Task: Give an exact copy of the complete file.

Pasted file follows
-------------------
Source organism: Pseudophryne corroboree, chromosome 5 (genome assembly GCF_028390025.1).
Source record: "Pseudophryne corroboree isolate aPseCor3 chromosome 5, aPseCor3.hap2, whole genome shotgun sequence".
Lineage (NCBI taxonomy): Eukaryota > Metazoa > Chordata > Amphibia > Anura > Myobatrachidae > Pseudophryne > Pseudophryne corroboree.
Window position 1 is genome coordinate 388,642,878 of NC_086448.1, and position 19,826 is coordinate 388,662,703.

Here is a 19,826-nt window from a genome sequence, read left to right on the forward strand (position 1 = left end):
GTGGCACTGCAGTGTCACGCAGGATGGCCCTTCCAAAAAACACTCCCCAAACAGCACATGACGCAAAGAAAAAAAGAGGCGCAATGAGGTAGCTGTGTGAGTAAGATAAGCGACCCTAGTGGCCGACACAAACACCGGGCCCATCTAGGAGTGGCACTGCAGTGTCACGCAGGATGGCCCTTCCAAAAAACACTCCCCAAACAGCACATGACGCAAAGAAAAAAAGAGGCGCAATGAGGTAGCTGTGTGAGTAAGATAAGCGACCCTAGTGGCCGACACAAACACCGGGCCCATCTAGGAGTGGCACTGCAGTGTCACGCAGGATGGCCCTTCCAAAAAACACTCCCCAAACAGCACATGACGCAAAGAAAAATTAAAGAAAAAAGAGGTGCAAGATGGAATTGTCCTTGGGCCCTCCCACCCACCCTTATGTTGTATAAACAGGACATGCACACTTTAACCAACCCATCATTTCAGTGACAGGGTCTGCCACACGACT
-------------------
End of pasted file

Source organism: Pseudophryne corroboree, chromosome 5 (genome assembly GCF_028390025.1).
Source record: "Pseudophryne corroboree isolate aPseCor3 chromosome 5, aPseCor3.hap2, whole genome shotgun sequence".
Lineage (NCBI taxonomy): Eukaryota > Metazoa > Chordata > Amphibia > Anura > Myobatrachidae > Pseudophryne > Pseudophryne corroboree.
Window position 1 is genome coordinate 388,642,878 of NC_086448.1, and position 19,826 is coordinate 388,662,703.

Here is a 19,826-nt window from a genome sequence, read left to right on the forward strand (position 1 = left end):
GTGGCACTGCAGTGTCACGCAGGATGGCCCTTCCAAAAAACACTCCCCAAACAGCACATGACGCAAAGAAAAAAAGAGGCGCAATGAGGTAGCTGTGTGAGTAAGATAAGCGACCCTAGTGGCCGACACAAACACCGGGCCCATCTAGGAGTGGCACTGCAGTGTCACGCAGGATGGCCCTTCCAAAAAACACTCCCCAAACAGCACATGACGCAAAGAAAAAAAGAGGCGCAATGAGGTAGCTGTGTGAGTAAGATAAGCGACCCTAGTGGCCGACACAAACACCGGGCCCATCTAGGAGTGGCACTGCAGTGTCACGCAGGATGGCCCTTCCAAAAAACACTCCCCAAACAGCACATGACGCAAAGAAAAATTAAAGAAAAAAGAGGTGCAAGATGGAATTGTCCTTGGGCCCTCCCACCCACCCTTATGTTGTATAAACAGGACATGCACACTTTAACCAACCCATCATTTCAGTGACAGGGTCTGCCACACGACT